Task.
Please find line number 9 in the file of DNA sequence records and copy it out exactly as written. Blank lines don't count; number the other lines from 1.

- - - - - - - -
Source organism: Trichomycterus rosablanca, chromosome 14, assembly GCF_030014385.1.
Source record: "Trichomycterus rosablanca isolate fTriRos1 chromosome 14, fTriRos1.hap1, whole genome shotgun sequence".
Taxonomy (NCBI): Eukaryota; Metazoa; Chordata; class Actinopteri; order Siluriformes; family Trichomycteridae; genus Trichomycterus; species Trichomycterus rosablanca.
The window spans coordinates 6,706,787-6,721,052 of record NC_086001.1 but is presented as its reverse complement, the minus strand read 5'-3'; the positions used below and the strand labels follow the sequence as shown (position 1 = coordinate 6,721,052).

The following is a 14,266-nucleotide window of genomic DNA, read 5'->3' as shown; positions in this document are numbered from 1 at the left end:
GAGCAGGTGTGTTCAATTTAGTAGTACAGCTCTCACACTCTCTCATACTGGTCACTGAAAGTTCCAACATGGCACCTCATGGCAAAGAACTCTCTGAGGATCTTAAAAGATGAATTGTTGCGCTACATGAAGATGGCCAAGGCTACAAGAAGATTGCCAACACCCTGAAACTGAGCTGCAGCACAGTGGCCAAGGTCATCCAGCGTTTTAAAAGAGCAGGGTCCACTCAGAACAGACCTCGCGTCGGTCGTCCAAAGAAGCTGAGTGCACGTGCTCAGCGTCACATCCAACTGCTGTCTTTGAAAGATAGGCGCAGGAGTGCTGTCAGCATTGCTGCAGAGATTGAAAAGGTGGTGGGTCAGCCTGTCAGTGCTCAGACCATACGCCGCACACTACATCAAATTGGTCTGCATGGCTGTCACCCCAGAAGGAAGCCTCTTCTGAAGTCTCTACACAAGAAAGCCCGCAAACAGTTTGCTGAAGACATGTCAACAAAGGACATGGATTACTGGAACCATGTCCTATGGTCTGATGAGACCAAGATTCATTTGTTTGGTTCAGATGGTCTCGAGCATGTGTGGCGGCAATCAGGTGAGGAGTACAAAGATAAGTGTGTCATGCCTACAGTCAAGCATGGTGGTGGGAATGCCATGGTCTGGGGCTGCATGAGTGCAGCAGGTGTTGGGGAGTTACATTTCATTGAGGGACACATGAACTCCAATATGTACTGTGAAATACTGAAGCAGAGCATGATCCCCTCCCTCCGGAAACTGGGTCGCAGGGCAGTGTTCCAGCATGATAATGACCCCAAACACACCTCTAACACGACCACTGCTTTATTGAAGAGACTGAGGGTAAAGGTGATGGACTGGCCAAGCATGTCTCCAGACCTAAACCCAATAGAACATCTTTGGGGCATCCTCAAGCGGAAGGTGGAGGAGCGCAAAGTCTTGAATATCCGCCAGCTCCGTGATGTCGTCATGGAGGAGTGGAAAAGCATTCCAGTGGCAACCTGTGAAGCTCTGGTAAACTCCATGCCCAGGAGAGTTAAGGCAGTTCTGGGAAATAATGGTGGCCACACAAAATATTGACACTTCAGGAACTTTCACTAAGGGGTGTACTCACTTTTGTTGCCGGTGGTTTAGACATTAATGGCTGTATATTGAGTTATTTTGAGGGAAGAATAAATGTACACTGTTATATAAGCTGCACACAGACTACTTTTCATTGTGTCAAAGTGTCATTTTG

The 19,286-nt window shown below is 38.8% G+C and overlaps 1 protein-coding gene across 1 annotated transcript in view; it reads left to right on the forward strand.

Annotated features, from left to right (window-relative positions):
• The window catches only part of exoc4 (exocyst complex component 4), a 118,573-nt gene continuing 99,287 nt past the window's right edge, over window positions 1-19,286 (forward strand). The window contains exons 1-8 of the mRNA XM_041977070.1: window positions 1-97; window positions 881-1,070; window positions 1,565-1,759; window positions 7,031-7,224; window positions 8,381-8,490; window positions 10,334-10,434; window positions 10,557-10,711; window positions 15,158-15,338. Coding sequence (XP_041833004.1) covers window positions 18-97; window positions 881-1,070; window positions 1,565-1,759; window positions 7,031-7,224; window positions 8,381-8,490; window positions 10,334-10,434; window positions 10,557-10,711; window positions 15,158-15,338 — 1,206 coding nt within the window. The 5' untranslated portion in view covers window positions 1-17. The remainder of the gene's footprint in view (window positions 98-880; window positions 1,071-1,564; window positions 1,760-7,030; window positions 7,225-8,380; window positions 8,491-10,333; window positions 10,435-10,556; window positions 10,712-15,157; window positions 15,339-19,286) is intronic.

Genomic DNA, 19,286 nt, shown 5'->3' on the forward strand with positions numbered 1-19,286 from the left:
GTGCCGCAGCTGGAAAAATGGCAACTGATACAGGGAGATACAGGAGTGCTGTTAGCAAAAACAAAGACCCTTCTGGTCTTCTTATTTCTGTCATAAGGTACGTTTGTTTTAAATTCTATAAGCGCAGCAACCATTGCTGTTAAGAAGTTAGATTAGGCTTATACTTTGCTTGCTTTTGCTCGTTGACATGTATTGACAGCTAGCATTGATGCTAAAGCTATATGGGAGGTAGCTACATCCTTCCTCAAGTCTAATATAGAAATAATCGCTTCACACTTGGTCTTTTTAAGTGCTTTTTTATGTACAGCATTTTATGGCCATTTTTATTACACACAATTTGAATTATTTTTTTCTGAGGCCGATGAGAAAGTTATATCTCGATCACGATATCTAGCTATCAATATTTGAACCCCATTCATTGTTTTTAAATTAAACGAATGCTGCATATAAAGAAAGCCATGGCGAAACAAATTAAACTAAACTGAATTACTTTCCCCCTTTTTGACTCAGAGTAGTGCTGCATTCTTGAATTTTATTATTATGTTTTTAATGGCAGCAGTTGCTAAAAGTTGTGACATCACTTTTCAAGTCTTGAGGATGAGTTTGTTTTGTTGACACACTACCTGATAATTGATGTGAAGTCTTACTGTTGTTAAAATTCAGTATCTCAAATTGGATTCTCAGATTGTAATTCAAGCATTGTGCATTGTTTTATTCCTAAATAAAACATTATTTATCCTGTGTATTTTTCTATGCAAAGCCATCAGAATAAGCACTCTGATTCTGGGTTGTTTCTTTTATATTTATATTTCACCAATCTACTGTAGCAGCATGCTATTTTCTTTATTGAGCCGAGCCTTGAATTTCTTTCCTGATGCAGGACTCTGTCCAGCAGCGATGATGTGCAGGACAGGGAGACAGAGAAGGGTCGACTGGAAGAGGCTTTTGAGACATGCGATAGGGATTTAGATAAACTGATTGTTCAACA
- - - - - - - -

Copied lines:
• The window catches only part of exoc4 (exocyst complex component 4), a 118,573-nt gene continuing 99,287 nt past the window's right edge, over window positions 1-19,286 (forward strand). The window contains exons 1-8 of the mRNA XM_041977070.1: window positions 1-97; window positions 881-1,070; window positions 1,565-1,759; window positions 7,031-7,224; window positions 8,381-8,490; window positions 10,334-10,434; window positions 10,557-10,711; window positions 15,158-15,338. Coding sequence (XP_041833004.1) covers window positions 18-97; window positions 881-1,070; window positions 1,565-1,759; window positions 7,031-7,224; window positions 8,381-8,490; window positions 10,334-10,434; window positions 10,557-10,711; window positions 15,158-15,338 — 1,206 coding nt within the window. The 5' untranslated portion in view covers window positions 1-17. The remainder of the gene's footprint in view (window positions 98-880; window positions 1,071-1,564; window positions 1,760-7,030; window positions 7,225-8,380; window positions 8,491-10,333; window positions 10,435-10,556; window positions 10,712-15,157; window positions 15,339-19,286) is intronic.